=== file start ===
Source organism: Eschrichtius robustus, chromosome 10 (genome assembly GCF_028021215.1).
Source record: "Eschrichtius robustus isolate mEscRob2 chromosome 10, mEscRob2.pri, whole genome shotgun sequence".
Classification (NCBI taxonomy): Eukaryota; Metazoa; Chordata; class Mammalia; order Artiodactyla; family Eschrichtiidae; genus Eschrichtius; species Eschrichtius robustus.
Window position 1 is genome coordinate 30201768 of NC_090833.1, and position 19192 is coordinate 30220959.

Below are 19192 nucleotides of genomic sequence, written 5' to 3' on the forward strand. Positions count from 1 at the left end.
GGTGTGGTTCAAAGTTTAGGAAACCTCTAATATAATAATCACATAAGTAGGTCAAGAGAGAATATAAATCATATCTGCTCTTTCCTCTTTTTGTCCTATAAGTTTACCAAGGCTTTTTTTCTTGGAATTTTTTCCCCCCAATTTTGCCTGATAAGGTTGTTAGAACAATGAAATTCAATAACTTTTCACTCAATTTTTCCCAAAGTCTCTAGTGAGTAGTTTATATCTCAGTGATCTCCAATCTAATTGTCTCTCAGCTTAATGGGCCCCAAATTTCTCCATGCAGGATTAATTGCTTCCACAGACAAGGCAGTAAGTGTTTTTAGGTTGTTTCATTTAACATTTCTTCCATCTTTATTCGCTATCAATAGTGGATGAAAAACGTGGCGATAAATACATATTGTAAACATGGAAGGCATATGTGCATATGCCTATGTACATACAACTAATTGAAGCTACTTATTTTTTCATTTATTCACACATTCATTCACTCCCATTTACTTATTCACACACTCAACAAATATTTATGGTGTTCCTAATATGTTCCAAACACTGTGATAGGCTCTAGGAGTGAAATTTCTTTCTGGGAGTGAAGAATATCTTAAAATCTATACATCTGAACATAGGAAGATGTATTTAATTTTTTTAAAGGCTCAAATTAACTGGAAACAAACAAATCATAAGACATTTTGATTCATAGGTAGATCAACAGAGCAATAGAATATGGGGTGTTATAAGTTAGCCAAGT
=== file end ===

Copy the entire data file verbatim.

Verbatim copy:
Source organism: Eschrichtius robustus, chromosome 10 (genome assembly GCF_028021215.1).
Source record: "Eschrichtius robustus isolate mEscRob2 chromosome 10, mEscRob2.pri, whole genome shotgun sequence".
Classification (NCBI taxonomy): Eukaryota; Metazoa; Chordata; class Mammalia; order Artiodactyla; family Eschrichtiidae; genus Eschrichtius; species Eschrichtius robustus.
Window position 1 is genome coordinate 30201768 of NC_090833.1, and position 19192 is coordinate 30220959.

Below are 19192 nucleotides of genomic sequence, written 5' to 3' on the forward strand. Positions count from 1 at the left end.
GGTGTGGTTCAAAGTTTAGGAAACCTCTAATATAATAATCACATAAGTAGGTCAAGAGAGAATATAAATCATATCTGCTCTTTCCTCTTTTTGTCCTATAAGTTTACCAAGGCTTTTTTTCTTGGAATTTTTTCCCCCCAATTTTGCCTGATAAGGTTGTTAGAACAATGAAATTCAATAACTTTTCACTCAATTTTTCCCAAAGTCTCTAGTGAGTAGTTTATATCTCAGTGATCTCCAATCTAATTGTCTCTCAGCTTAATGGGCCCCAAATTTCTCCATGCAGGATTAATTGCTTCCACAGACAAGGCAGTAAGTGTTTTTAGGTTGTTTCATTTAACATTTCTTCCATCTTTATTCGCTATCAATAGTGGATGAAAAACGTGGCGATAAATACATATTGTAAACATGGAAGGCATATGTGCATATGCCTATGTACATACAACTAATTGAAGCTACTTATTTTTTCATTTATTCACACATTCATTCACTCCCATTTACTTATTCACACACTCAACAAATATTTATGGTGTTCCTAATATGTTCCAAACACTGTGATAGGCTCTAGGAGTGAAATTTCTTTCTGGGAGTGAAGAATATCTTAAAATCTATACATCTGAACATAGGAAGATGTATTTAATTTTTTTAAAGGCTCAAATTAACTGGAAACAAACAAATCATAAGACATTTTGATTCATAGGTAGATCAACAGAGCAATAGAATATGGGGTGTTATAAGTTAGCCAAGT